Earthpages does not render medical, legal, financial or other professional services. Those in need of expert assistance are advised to consult an appropriate licensed professional. TOU

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Fasting: Common beliefs among different faiths

Fasting Buddha

Fasting Buddha - Photo by PHGCOM via Wikipedia

Copyright © Rupa Abdi, Ph.D, 2012.
All rights reserved.

There’s a hidden sweetness in the stomach’s emptiness.
We are lutes, no more, no less. If the sound box
is stuffed full of anything, no music.
If the brain and the belly are burning clean
with fasting, every moment a new song comes out of the fire.
The fog clears, and new energy makes you
run up the steps in front of you.
Be emptier and cry like reed instruments cry.
Emptier, write secrets with the reed pen…….

— Rumi¹

Fasting has been in practice for a long time in the religious and spiritual history of mankind. It finds mention in the Mahabharat, the Upanishads, the Old and New Testament, the Bible and the Quran and various other sacred texts. Among the Hindus fasting takes on many variations from complete abstinence from food and water to selective eating or partaking of just one meal a day. The objectives too are many and varied. Various fasts are observed the year round to appease various deities, some married women fast for the well being and prosperity of their husbands, while the unmarried fast to gain a worthy husband. At another level fasts are undertaken for the purification of body and control of the ego (mann) and desires (vaasanaa). This is a preparatory phase for contemplation and meditation. Among the yogis, fasting along with other austerities is observed to attain various siddhis (supernormal powers). In the Bhagavad Geeta, Krishna tells Arjun:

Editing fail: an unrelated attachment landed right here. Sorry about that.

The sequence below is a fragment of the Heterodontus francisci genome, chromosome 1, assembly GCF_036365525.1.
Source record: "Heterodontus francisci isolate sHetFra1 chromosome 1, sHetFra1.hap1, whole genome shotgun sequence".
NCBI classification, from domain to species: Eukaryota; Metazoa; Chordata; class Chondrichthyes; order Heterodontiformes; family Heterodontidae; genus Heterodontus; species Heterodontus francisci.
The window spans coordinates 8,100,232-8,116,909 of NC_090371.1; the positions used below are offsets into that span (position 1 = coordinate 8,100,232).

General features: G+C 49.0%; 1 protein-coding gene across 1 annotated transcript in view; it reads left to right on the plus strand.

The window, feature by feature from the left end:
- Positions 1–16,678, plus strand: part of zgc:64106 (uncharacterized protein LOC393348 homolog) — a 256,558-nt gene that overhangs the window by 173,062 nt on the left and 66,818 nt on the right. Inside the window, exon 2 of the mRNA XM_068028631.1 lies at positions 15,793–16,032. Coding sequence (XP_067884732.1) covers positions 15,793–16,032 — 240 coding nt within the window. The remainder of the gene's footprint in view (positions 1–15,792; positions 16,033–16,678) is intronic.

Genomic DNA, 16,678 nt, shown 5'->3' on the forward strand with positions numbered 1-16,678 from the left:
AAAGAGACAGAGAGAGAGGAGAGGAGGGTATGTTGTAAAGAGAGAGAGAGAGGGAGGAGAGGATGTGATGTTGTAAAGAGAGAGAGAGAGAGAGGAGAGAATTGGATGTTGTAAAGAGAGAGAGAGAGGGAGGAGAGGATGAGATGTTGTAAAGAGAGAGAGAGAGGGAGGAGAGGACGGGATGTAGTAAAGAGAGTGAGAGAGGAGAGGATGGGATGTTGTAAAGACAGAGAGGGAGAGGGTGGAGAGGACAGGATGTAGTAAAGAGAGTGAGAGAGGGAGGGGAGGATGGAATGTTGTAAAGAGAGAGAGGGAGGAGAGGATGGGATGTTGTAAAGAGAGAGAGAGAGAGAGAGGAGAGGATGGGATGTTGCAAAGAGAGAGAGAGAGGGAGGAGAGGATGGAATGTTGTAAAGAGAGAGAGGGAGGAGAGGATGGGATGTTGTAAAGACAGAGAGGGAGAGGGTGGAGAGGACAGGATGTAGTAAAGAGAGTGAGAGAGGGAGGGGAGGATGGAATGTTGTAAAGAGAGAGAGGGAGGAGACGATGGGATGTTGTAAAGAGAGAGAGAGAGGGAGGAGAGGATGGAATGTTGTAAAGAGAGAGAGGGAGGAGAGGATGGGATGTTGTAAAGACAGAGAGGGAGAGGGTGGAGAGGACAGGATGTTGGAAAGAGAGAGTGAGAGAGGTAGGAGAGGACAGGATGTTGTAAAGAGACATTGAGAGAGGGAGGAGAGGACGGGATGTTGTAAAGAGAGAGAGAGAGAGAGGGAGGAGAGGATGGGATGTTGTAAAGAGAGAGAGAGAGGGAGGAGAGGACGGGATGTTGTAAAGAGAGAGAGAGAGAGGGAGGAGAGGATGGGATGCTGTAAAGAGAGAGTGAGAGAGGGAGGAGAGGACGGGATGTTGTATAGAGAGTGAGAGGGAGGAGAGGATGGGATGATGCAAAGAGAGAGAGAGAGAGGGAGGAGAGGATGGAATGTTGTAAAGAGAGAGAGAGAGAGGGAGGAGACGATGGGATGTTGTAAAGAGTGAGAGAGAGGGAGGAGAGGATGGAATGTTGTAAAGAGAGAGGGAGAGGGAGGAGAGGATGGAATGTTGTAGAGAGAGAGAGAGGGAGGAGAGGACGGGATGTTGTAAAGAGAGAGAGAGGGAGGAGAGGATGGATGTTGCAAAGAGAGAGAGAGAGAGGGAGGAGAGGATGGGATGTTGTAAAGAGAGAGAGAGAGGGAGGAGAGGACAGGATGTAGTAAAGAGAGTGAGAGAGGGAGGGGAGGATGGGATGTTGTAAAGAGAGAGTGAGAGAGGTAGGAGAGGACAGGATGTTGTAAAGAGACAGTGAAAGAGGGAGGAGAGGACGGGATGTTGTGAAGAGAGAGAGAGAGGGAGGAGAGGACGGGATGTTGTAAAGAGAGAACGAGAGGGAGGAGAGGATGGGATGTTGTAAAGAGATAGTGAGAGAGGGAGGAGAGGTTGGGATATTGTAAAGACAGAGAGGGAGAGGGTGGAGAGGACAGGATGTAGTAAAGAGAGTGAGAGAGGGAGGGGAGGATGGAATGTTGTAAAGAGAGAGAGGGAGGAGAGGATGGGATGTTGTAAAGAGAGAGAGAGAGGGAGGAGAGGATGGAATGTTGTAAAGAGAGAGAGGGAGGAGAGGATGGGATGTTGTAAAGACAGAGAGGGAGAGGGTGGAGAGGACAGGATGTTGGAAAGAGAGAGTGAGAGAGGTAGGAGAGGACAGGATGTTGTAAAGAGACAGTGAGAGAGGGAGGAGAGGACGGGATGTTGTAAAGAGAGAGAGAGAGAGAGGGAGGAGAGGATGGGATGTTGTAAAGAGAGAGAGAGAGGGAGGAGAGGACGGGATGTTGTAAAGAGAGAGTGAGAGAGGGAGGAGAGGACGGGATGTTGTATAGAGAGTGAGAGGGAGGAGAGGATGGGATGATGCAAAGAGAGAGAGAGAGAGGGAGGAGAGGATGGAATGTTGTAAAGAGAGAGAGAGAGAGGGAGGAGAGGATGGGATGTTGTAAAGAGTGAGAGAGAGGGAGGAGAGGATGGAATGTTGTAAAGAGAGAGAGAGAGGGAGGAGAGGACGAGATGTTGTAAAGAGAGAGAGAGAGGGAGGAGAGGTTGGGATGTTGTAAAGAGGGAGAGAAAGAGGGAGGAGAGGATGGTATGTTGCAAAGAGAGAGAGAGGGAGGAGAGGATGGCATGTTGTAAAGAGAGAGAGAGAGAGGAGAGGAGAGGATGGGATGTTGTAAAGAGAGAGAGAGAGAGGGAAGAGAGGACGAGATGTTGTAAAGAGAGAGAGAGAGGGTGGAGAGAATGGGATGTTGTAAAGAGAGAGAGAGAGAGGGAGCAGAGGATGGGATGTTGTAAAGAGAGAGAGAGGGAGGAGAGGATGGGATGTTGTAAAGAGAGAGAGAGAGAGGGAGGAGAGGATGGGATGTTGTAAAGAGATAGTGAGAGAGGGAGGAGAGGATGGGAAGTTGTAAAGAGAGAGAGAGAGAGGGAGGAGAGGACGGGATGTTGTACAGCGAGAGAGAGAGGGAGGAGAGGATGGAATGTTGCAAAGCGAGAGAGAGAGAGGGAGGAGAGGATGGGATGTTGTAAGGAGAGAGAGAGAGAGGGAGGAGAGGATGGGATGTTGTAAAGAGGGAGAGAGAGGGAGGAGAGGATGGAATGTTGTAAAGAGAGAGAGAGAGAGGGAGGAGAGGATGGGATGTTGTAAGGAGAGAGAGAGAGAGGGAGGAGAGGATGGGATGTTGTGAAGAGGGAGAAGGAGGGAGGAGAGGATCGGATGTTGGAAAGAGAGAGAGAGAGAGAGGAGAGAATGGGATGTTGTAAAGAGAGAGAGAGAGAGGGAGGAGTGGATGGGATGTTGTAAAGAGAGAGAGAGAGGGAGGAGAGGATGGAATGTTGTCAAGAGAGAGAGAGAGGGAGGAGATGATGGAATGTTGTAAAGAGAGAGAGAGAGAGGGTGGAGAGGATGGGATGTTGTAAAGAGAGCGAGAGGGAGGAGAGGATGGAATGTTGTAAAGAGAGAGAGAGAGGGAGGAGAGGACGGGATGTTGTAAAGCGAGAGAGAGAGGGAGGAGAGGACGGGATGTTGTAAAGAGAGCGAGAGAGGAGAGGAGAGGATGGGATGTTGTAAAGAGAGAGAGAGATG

Whoso shall offer Me in faith and love
A leaf, a flower, a fruit, water poured forth,